The Beginner's Guide to Outdoor Gardening

The Beginner's Guide to Outdoor Gardening

0 Comments

 

If you are just starting out on your gardening journey, you need to decide on a few things first: such as the types of food or vegetables you want to grow, and the amount of time you can devote to getting your hands dirty. Once you have established these, you can then choose the gardening type of gardening that aligns with your energy, finances, and growing space.  

Getting started

Grow Food - home gardening

It’s easy to flip out when there’s a jillion things you’re worried about as you start your gardening journey. But according to SparkPeople[1], you’d only need to start with five basic steps to get you going in the right direction:

Step 1: Choose your location & method

Whether you’d like to grow your food in your own backyard or a community garden, choosing the right location is important to the success of this endeavor. You can also choose to grow your garden in small spaces to adapt to your lifestyle.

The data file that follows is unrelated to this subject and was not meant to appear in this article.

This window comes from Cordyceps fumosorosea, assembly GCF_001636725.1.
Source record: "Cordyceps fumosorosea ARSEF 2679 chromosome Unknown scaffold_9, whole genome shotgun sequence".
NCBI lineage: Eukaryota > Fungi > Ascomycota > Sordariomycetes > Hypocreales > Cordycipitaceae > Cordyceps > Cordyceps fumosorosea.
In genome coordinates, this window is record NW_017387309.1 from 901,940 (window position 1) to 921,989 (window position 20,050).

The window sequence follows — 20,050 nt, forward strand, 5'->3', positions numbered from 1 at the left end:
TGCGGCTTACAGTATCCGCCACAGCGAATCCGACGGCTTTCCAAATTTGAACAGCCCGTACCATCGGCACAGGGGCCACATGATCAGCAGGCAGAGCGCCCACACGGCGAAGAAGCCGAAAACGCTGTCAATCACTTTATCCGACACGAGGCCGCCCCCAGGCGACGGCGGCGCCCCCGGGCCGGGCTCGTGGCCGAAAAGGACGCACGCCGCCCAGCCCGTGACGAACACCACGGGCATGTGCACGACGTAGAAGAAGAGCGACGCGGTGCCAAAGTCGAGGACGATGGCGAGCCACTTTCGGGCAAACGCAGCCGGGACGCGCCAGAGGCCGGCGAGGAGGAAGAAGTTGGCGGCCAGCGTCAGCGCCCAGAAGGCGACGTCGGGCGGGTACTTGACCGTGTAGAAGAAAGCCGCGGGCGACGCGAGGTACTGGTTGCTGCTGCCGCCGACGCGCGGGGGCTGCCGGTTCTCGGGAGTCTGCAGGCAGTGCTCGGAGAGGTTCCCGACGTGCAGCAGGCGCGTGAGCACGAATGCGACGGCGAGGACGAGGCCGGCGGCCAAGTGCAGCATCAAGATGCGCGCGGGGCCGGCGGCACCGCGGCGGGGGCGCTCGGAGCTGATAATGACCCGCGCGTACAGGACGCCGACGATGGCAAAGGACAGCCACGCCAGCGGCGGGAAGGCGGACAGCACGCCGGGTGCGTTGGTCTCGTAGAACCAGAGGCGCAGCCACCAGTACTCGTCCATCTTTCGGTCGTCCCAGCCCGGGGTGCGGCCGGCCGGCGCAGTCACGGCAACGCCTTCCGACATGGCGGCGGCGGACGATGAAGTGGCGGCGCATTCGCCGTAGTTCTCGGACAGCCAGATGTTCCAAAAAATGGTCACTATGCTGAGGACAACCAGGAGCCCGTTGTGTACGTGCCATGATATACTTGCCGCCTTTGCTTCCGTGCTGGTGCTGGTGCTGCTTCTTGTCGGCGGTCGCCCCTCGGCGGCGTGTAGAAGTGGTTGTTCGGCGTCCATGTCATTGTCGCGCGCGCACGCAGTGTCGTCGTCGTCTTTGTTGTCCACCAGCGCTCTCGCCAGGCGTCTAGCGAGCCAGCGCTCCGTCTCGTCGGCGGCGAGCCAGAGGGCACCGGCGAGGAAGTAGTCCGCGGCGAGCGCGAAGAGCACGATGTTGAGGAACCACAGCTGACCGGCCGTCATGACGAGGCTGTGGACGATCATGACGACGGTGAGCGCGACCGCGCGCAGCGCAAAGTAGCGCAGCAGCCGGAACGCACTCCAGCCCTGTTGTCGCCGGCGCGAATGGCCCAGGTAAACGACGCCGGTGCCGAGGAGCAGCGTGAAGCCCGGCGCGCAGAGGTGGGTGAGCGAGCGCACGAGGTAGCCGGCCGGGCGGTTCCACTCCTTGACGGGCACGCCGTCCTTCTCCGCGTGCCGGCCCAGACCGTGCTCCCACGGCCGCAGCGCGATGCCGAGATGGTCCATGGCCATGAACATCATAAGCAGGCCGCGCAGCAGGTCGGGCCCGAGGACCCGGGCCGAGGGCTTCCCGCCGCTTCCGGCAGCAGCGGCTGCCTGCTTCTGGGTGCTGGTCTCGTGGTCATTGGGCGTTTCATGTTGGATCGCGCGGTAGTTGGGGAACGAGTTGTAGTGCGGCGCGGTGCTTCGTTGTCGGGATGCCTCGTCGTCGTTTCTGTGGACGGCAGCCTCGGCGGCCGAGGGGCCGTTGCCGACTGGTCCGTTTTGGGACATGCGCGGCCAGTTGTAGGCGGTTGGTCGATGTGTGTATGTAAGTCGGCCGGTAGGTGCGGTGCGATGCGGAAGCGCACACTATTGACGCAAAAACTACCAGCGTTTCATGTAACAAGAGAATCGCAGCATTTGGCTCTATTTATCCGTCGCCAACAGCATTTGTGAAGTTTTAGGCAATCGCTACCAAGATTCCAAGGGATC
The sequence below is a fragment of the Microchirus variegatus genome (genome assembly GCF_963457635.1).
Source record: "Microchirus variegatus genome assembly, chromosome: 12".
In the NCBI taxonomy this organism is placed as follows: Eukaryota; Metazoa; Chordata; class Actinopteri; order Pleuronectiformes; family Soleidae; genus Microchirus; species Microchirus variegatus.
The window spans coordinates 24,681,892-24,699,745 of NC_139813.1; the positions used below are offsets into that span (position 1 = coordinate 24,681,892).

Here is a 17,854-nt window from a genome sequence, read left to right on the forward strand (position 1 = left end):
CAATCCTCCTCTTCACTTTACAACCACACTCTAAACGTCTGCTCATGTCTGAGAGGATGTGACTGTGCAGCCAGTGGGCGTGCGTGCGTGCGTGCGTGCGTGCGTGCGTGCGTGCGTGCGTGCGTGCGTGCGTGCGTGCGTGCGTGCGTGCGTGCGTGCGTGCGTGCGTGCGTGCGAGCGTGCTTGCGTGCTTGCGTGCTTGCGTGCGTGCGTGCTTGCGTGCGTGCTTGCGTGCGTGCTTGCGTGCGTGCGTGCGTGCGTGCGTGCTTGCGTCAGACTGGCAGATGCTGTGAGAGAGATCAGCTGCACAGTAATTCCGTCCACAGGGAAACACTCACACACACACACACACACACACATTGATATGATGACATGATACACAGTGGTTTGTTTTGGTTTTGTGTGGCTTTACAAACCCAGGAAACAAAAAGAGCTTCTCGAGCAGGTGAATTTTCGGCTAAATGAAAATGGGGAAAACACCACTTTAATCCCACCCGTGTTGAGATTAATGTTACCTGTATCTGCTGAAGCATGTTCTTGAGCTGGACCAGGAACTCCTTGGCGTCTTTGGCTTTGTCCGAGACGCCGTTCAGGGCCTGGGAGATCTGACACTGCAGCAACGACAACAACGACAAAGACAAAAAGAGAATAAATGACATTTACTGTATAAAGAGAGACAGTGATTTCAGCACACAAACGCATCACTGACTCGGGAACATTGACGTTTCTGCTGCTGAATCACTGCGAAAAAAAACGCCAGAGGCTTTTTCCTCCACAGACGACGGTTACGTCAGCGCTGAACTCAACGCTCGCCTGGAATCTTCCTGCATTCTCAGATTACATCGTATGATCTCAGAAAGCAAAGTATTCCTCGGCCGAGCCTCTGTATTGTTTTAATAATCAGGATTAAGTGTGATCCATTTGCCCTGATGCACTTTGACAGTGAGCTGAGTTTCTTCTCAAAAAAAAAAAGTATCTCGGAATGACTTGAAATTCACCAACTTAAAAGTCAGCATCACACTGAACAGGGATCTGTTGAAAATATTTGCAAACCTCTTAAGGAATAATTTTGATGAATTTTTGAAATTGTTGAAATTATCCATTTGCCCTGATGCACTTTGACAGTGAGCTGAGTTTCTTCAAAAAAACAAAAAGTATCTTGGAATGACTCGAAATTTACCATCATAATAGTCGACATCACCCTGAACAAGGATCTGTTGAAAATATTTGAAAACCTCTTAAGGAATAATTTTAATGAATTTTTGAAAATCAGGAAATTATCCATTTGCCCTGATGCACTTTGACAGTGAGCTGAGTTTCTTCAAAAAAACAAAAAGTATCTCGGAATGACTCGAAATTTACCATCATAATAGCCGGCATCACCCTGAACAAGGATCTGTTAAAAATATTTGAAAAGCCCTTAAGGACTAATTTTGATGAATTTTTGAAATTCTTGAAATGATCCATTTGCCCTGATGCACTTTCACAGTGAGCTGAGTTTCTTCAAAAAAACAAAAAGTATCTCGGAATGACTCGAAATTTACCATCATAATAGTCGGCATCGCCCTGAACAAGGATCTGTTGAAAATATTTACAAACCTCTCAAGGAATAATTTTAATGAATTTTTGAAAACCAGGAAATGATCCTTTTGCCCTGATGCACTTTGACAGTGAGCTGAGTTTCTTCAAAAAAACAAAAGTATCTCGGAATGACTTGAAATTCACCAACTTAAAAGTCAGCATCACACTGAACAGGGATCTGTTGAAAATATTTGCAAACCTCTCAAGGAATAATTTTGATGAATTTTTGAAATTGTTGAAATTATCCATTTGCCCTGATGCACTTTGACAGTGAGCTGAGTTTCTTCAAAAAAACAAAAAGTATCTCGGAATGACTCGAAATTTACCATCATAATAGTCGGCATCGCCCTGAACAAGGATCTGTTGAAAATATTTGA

You may opt to do one of the following methods to grow your crops:

  • Traditional garden or in-ground garden
  • Container garden, perfect for city-dwellers living in condominiums or apartments
  • Raised bed garden, the happy medium between the first two methods

Step 2: Gather your gear

  • Gardening implements - such as trowel, watering can or hose, shovel, rake, and shears - although these will also depend on what you actually need for your garden
  • Safety gear such as sun hat and gardening gloves - optional but the use of which would be much better for your health
  • Seeds and seedlings

Step 3: Prepare your soil

What’s the point of gardening if the foundation (aka your soil) is not of good quality? Here’s what you should look for to detect good soil according to the Soil Health Training Manual:

  • Good soil tilth
  • Sufficient depth
  • Sufficient, but not excessive, nutrient supply
  • Small population of plant pathogens and insect pests
  • Good soil drainage
  • Large population of beneficial organisms
  • Low weed pressure
  • No chemicals or toxins that may harm the crop
  • Resilience to degradation and unfavorable conditions

Step 4: Decide which plants to grow